No Love for “Gnomeo and Juliet”
It probably takes some kind of innovative thinking to consider reinterpreting a classic story into something new. If that is the case, then there must be some kind of eccentricity involved in attempting to reinvent the tragic Shakespeare play “Romeo and Juliet” into a kid-friendly movie.
Most of us are familiar with the story of Juliet and her Romeo. They are the classic example of star-crossed lovers who come from different households that are, for some unexplained reason, constantly at odds. The tragedy is that Juliet and Romeo’s mutual love leads to their upsetting suicide. On the other hand, their deaths help dissolve the rivalry between the Capulets and Montagues.
So what exactly about this tragic series of events could be appealing for children? Initial impressions are everything, and the first attraction that must be done right is visual design. The design team’s answer was to change the characters into kid-friendly gnomes, but unlike the ones from R.L. Stine’s “Revenge of the Lawn Gnomes,” these gnomes are actually pretty cute.
Another must in a kid-friendly movie is comedy, which integrates well overall. Subtle enough to go unnoticed by kids, most of the jokes are geared towards adults. Since most of the humor references pop culture, this is truly an area where adults can sit back and enjoy themselves. Whether or not the cameos of Elton-gnome John and Bru-gnome are recognized by the younger generation is a mystery, but they are sure to put smiles on all faces in the audience.
The development of the movie draws mostly from the original story. There is no attempt to stray from Shakespeare’s play for the setting and the characters. The movie even opens with a short excerpt from the plays introduction, though instead of Verona, our story takes place in suburban England.
Throughout the film, many of the characters are constantly involved in a battle of pranks and retaliation. While this interplay between the “Reds” and the “Blues” is necessary for development, it was very annoying and seemed almost excessive.
It must be noted, however, that some characters seem ambivalent towards the rivalry. Juliet’s father, for example, is mainly focused on keeping Juliet safe from harm. Thus, “house” leaders on both sides are not necessarily the primary antagonists.
If there is one antagonist that needed to be named, it would be the red side’s Tybalt. Many of his pranks are underhanded and can therefore lead to audience dislike of not only Tybalt, but the red side as a whole. Still, the creators do a good job of diffusing this problem by focusing more on character relationships on the red side than on the blue side.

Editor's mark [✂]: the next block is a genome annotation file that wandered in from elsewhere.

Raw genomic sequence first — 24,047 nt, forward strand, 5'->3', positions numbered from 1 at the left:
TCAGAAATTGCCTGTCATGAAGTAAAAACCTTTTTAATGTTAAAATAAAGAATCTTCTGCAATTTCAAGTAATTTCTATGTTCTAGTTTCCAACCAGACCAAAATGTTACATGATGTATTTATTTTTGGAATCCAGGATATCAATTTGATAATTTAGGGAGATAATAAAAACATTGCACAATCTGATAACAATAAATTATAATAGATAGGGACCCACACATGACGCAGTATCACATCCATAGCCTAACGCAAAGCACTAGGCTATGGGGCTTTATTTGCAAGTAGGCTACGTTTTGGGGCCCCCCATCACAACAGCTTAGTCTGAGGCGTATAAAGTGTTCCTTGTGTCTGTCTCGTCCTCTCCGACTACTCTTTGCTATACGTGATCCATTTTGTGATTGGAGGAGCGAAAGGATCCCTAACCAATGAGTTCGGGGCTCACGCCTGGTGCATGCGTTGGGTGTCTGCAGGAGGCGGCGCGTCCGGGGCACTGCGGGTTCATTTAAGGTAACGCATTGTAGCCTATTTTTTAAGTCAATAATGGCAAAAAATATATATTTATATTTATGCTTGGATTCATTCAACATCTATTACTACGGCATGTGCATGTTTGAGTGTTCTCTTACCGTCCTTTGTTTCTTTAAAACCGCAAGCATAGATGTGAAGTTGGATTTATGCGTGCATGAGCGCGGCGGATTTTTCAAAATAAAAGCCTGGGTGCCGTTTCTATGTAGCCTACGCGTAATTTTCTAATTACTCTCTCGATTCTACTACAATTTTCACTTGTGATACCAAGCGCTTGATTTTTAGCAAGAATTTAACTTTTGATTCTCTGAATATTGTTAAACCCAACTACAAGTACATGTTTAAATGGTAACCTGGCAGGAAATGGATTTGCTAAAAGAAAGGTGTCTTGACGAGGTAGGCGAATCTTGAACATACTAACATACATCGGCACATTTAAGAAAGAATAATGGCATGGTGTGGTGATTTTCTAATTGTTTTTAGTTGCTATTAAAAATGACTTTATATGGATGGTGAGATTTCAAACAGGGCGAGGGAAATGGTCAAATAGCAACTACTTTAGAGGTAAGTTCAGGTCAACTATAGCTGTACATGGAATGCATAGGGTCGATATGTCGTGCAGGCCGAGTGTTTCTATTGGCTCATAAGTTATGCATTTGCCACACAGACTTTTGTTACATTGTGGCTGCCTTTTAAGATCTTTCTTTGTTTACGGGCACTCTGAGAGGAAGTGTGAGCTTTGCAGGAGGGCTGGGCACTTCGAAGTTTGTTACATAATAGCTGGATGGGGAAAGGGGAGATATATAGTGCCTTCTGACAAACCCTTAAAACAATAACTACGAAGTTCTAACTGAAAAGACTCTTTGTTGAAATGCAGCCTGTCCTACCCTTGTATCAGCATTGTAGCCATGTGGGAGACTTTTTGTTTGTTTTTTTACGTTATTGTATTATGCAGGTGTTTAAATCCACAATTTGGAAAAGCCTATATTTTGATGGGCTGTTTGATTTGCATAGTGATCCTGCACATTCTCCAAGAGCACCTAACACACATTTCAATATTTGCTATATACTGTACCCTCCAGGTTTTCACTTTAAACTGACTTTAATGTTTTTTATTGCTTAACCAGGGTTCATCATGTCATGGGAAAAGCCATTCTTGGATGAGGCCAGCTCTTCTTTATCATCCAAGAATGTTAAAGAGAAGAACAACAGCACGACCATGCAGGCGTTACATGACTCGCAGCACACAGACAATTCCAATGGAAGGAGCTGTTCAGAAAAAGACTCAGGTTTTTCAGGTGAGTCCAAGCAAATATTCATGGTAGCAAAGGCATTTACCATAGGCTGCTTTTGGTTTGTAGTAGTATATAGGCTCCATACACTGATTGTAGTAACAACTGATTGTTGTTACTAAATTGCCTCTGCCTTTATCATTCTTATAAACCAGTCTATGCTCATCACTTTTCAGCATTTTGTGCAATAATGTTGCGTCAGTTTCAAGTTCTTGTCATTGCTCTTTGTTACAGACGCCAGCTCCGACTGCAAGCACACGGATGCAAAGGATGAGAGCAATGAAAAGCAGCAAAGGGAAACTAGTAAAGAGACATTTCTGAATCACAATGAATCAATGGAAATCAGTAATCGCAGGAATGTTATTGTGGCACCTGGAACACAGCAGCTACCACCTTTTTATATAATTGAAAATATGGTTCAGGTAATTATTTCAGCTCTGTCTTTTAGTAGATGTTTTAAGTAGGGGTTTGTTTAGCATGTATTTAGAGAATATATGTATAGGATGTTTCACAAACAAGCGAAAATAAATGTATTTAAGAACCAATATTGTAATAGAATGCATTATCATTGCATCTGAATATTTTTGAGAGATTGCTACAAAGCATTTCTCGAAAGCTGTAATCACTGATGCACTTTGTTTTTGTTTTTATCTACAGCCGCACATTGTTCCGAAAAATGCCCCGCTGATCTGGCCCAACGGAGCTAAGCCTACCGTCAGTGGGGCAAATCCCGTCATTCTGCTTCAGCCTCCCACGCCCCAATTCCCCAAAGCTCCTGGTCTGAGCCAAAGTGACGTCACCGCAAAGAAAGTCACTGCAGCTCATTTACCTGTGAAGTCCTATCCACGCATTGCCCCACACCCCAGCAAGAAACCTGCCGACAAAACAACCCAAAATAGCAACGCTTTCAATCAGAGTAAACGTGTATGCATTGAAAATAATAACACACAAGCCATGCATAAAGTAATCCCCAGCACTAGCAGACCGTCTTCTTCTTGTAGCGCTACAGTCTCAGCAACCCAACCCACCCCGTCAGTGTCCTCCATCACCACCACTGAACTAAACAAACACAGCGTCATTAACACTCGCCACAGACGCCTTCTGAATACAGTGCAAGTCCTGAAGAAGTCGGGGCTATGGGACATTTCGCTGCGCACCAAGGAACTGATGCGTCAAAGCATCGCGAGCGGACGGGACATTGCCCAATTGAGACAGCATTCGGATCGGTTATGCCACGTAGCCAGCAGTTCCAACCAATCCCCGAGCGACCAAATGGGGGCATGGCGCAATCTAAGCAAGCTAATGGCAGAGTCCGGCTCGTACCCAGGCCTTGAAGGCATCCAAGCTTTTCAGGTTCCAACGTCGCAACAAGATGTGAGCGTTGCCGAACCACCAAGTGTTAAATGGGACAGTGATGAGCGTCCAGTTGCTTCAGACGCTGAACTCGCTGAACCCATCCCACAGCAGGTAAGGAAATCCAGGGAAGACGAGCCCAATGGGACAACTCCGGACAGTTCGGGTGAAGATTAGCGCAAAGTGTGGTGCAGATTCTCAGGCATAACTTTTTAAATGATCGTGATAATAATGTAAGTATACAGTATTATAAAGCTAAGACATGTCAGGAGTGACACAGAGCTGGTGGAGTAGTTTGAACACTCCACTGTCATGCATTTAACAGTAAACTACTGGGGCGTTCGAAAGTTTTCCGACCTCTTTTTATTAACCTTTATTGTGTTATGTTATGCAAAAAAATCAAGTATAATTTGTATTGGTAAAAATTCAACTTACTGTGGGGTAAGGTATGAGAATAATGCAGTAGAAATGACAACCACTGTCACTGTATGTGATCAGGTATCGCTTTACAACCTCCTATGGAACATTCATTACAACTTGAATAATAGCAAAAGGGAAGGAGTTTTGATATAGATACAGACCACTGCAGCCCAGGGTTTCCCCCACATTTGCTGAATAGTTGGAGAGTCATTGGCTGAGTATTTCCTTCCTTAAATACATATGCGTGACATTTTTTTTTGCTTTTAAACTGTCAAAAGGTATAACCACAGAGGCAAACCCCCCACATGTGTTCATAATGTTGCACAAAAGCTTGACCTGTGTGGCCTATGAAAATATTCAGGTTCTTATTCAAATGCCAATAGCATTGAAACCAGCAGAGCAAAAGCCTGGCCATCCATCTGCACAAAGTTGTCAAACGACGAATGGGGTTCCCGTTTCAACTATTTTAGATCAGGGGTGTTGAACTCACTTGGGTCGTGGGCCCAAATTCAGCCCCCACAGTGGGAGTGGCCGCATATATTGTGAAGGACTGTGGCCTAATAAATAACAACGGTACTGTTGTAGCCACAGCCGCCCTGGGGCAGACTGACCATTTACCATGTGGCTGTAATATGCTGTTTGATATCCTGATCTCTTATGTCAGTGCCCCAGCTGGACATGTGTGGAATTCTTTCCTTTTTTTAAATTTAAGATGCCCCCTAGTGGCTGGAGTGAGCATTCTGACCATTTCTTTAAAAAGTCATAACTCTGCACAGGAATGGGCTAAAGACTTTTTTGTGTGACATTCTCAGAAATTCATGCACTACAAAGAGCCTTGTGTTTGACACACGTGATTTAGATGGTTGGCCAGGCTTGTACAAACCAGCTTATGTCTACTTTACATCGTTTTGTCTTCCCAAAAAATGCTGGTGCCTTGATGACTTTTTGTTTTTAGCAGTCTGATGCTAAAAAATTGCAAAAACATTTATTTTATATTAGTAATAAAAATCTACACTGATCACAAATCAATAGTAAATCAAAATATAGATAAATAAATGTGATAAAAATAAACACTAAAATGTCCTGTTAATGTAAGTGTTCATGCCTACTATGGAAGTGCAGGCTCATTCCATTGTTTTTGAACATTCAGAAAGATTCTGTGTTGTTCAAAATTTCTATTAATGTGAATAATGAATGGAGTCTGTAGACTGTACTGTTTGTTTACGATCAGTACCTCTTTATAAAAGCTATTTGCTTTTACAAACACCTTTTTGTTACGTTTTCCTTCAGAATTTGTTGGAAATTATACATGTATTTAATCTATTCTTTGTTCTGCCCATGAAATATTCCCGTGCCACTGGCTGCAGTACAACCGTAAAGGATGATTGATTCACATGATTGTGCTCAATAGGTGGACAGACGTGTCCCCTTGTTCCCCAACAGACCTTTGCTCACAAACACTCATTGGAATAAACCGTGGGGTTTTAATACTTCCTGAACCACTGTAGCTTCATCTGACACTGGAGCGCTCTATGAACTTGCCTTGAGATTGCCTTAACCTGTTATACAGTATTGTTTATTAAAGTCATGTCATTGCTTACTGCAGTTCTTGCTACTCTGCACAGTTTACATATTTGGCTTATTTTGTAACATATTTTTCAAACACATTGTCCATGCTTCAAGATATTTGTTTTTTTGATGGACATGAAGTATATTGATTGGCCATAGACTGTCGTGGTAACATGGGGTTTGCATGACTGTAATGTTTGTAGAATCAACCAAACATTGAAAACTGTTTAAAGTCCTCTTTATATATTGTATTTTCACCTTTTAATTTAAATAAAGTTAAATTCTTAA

As the story moves into the second half, the potential for a promising reinvention of Shakespeare’s play begins to fall flat.
Since the movie was made for children, it means that Gnomeo and Juliet cannot die, right? If they did, it would be akin to sucking a child’s innocence and imagination out through a hole in their chest where their childhood was.
So if the characters need to live, there is a chance for a new twist to the classic tragedy that is “Romeo and Juliet.” The problem is, however, that the creators choose to stick just a bit too closely to the plot of the original play. This ultimately results in a lackluster ending that leaves a kid feeling great but an adult feeling somewhat indifferent.
The final issue with the film is technical. There is absolutely no need for this movie to be in 3D. Rarely, throughout the entire length of the film, did anything need to be coming “out” of the screen and into the face of the viewer. No explosions, no giants reaching out to grab something, no major flying projectiles. Eventually, even with the efforts of making the whole movie in 3D, everything ends up looking flat on the screen because of how the eye adjusts to the situation. The only things that come out of this experience are the discomfort of having to wear more glasses and the sensation of a lighter wallet.
My recommendation for the non-kid crowd is that the only thing really worth watching in this movie is the comedy — that is, of course, if the price doesn’t matter. If there are kids in the family, it’s not a complete loss to go with them. This movie is cute and funny, but nothing all that extraordinary.
Rating: 2.5/5 Stars